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Estate Planning

Saturday, September 19, 2015

Choosing an Executor Under Your Will

One of the most important decisions clients need to make, when preparing their will, is who to choose as Executor of their estate.  An Executor is the person who will be responsible for collecting assets, paying taxes and other expenses, and then distributing what is left.  If there is a home, the Executor will also take care of selling it, if that is the wish of the testator (the person making the will).  The Executor's role, essentially, is to carry out the stated wishes of the testator.

Usually, if there is a spouse, the testator's spouse is the primary Executor.  If one has children, they are usually next in line.  It is usually ill-advised to have more than two Executors acting at the same time, since it is very cumbersome and inefficient to have more than two people having to act together.  If a client has two children, it is  difficult to choose one over the other, unless one of the children is disabled, irresponsible, or immature; therefore, it is common to name both children.  When one has more than two children, it is imperative that one child be designated the primary, with the others as back-up.  While many parents choose based on age order, it is usually best to choose the child who is most responsible and least likely to cause or exacerbate family tensions. 

 


Friday, September 4, 2015

Making Gifts in Order to Avoid Estate Tax

 

Federal law allows one to gift up to $14,000 per year to as many individuals as desired, without any adverse gift tax consequences and without the filing of a gift tax return.  Certainly, this is a very effective way of reducing one's estate and, therefore, reducing or even eliminating the estate tax.  In addition to this annual gift tax exclusion, one can pay medical and educational expenses for anyone, in an unlimited amounts, provided the payment goes directly to the institution. Lastly, these annual gifts can be used to fund a 529 college plan for children or grandchildren, and you can even make these annual contributions for up to 5 years in advance.

Surely, gift giving can be quite effective in reducing one's estate, assuming the donor is comfortable with this.  One caveat, however, is that New York law was changed relatively recently so that  the value of any gifts made within three years of death falls back into the taxable estate, for New York State estate tax purposes.  Moreover, these annual gifts may trigger a look-back period for medicaid eligibility.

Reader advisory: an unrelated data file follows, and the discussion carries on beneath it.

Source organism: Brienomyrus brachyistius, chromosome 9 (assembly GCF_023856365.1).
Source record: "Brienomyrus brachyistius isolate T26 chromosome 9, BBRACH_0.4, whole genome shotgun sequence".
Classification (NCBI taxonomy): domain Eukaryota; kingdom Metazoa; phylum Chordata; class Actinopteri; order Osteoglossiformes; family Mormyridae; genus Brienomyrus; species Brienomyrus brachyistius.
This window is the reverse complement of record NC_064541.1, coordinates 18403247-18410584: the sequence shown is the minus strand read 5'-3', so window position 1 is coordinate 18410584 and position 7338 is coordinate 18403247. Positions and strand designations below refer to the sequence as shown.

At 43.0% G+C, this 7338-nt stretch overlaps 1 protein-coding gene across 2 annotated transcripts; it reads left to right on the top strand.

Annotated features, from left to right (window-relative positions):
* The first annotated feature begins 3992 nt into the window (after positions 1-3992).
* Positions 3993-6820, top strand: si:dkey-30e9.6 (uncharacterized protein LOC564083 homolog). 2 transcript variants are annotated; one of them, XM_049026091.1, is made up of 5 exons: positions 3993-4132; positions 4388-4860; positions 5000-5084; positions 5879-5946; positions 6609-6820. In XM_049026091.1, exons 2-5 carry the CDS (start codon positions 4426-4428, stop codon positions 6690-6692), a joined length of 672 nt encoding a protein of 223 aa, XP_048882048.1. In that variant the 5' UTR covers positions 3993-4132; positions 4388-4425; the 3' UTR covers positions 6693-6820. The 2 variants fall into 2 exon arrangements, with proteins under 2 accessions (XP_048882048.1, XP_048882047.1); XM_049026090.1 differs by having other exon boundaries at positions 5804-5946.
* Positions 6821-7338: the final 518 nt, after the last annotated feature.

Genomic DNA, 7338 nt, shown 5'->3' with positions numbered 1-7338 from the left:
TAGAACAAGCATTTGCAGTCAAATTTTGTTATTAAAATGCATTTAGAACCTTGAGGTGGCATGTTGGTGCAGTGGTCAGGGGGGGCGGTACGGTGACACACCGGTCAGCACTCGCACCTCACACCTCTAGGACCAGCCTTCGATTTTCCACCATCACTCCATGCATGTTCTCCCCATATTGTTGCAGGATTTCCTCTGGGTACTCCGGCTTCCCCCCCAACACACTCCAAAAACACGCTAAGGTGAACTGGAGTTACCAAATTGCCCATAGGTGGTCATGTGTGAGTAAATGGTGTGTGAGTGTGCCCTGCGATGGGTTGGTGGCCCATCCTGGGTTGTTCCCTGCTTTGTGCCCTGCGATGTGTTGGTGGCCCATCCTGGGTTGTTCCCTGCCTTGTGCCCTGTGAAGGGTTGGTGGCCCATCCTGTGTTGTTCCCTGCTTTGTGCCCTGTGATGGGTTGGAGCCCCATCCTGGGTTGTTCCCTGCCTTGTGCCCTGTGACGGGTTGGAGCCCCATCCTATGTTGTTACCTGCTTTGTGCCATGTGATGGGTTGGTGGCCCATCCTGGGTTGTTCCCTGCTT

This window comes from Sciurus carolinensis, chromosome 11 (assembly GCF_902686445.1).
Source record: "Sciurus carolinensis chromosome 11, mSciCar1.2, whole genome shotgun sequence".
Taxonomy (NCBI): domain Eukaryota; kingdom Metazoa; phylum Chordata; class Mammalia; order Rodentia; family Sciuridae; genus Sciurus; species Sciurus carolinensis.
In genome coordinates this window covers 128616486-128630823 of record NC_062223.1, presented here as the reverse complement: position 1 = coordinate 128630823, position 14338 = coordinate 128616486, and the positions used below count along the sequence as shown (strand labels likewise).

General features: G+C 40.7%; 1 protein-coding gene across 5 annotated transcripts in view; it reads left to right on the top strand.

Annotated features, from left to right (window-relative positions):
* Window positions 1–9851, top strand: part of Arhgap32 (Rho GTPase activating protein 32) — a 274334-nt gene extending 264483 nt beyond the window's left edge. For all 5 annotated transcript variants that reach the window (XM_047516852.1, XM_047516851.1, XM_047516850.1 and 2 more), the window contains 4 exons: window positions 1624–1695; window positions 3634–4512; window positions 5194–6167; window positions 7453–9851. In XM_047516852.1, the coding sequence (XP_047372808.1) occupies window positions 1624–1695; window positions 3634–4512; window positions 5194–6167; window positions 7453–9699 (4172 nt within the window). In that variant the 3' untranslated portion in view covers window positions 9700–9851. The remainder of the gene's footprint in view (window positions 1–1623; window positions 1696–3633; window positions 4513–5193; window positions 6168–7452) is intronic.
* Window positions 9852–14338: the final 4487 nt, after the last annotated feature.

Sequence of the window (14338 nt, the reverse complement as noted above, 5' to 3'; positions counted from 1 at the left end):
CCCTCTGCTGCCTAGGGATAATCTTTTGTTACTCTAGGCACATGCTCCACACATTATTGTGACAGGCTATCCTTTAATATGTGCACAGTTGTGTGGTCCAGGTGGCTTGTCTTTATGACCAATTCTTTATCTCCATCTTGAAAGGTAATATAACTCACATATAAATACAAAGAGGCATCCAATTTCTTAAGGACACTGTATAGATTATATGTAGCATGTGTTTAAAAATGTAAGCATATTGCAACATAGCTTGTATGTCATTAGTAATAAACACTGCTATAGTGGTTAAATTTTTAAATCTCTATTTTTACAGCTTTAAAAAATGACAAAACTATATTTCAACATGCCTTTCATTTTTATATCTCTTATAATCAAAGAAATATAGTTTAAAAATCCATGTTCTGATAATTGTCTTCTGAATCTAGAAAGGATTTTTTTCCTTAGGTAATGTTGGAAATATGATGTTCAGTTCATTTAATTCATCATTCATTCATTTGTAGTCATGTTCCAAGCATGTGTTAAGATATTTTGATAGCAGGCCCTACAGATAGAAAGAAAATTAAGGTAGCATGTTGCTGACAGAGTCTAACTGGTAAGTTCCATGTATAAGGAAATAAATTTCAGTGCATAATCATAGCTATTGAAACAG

IRS Circular 230 disclosure: We inform you that any tax advice contained in this communication is not intended or written to be used, and may not be used by your or anyone else for the purpose of avoiding penalties imposed under the Internal Revenue Code.

 


Wednesday, August 19, 2015

Investing In Long-Term Care Insurance

 

Clients are often reluctant  to spend money to purchase long-term health care insurance.  While that is understandable, if one can afford the cost and is healthy enough to obtain the insurance, it is indeed a very wise investment. With nursing homes currently costing in excess of $10,000 per month in the metropolitan New York area, it is difficult for all but the very wealthy to continue to pay that cost out-of-pocket.  The only option, besides paying for the care out of one's own funds, is to use long-term care insurance, or to divest oneself of essentially all of one's assets. If there is a spouse at home, the cost of such care can severely impact the lifestyle of that spouse.   Having long-term care insurance can certainly alleviate the financial and emotional pressure caused by the need for long-term care.


Thursday, July 16, 2015

The Differences Between a Health Care Proxy and Living Will

 

Clients often inquire about health care proxies and living wills and wonder what the difference is between the two, if any.  A health care proxy is simply a document where you appoint someone to make health care decisions if you become incapable of making them on your own.   These decisions are usually general in nature and include items such as surgery, blood transfusions, and other treatments.  Ordinarily, unless combined with a living will in the same document, the health care proxy does not permit the agent to make end-of-life decisions.   A living will is usually a free-standing document which states to the world one's wishes regarding life and death decisions, and does not usually give the right to make these decisions to anyone in particular.  Of course, the health care proxy and living will can be combined in one document, in order to give the agent the authority to make end-of-life decisions, in which event the decision is usually at the discretion of the agent.


Sunday, July 5, 2015

Important Estate Planning Considerations For Dual Residents